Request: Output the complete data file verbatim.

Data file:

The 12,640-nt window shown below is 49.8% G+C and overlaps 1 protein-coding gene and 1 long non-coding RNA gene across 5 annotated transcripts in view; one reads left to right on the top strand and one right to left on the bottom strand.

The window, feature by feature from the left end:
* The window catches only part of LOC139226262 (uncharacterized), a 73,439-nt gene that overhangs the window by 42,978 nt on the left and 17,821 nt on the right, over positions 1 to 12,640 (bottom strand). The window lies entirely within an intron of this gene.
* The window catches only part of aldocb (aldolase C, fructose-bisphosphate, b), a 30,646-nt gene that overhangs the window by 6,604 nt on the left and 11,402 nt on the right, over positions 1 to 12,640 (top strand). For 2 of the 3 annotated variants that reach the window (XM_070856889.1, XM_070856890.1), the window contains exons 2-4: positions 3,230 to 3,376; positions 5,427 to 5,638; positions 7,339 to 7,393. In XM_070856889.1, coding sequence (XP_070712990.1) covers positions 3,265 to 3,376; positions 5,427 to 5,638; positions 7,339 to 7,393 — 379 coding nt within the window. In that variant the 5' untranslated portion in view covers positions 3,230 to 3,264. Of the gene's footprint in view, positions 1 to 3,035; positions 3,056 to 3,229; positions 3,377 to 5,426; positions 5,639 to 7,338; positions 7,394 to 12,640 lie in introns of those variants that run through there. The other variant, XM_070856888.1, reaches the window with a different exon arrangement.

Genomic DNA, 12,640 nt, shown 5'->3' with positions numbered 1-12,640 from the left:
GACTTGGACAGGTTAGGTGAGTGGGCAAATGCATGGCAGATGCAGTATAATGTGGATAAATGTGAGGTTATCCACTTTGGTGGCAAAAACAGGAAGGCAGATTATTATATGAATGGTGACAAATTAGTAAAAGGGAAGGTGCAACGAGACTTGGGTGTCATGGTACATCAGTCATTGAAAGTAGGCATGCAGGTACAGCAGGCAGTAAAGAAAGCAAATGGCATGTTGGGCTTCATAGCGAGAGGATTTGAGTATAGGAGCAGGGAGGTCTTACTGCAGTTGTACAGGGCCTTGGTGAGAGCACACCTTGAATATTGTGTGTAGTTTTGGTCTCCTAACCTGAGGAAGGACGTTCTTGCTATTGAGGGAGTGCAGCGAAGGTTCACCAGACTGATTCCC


The 12,640-nt window shown below is 49.8% G+C and overlaps 1 protein-coding gene and 1 long non-coding RNA gene across 5 annotated transcripts in view; one reads left to right on the top strand and one right to left on the bottom strand.

The window, feature by feature from the left end:
* The window catches only part of LOC139226262 (uncharacterized), a 73,439-nt gene that overhangs the window by 42,978 nt on the left and 17,821 nt on the right, over positions 1 to 12,640 (bottom strand). The window lies entirely within an intron of this gene.
* The window catches only part of aldocb (aldolase C, fructose-bisphosphate, b), a 30,646-nt gene that overhangs the window by 6,604 nt on the left and 11,402 nt on the right, over positions 1 to 12,640 (top strand). For 2 of the 3 annotated variants that reach the window (XM_070856889.1, XM_070856890.1), the window contains exons 2-4: positions 3,230 to 3,376; positions 5,427 to 5,638; positions 7,339 to 7,393. In XM_070856889.1, coding sequence (XP_070712990.1) covers positions 3,265 to 3,376; positions 5,427 to 5,638; positions 7,339 to 7,393 — 379 coding nt within the window. In that variant the 5' untranslated portion in view covers positions 3,230 to 3,264. Of the gene's footprint in view, positions 1 to 3,035; positions 3,056 to 3,229; positions 3,377 to 5,426; positions 5,639 to 7,338; positions 7,394 to 12,640 lie in introns of those variants that run through there. The other variant, XM_070856888.1, reaches the window with a different exon arrangement.

Genomic DNA, 12,640 nt, shown 5'->3' with positions numbered 1-12,640 from the left:
GACTTGGACAGGTTAGGTGAGTGGGCAAATGCATGGCAGATGCAGTATAATGTGGATAAATGTGAGGTTATCCACTTTGGTGGCAAAAACAGGAAGGCAGATTATTATATGAATGGTGACAAATTAGTAAAAGGGAAGGTGCAACGAGACTTGGGTGTCATGGTACATCAGTCATTGAAAGTAGGCATGCAGGTACAGCAGGCAGTAAAGAAAGCAAATGGCATGTTGGGCTTCATAGCGAGAGGATTTGAGTATAGGAGCAGGGAGGTCTTACTGCAGTTGTACAGGGCCTTGGTGAGAGCACACCTTGAATATTGTGTGTAGTTTTGGTCTCCTAACCTGAGGAAGGACGTTCTTGCTATTGAGGGAGTGCAGCGAAGGTTCACCAGACTGATTCCC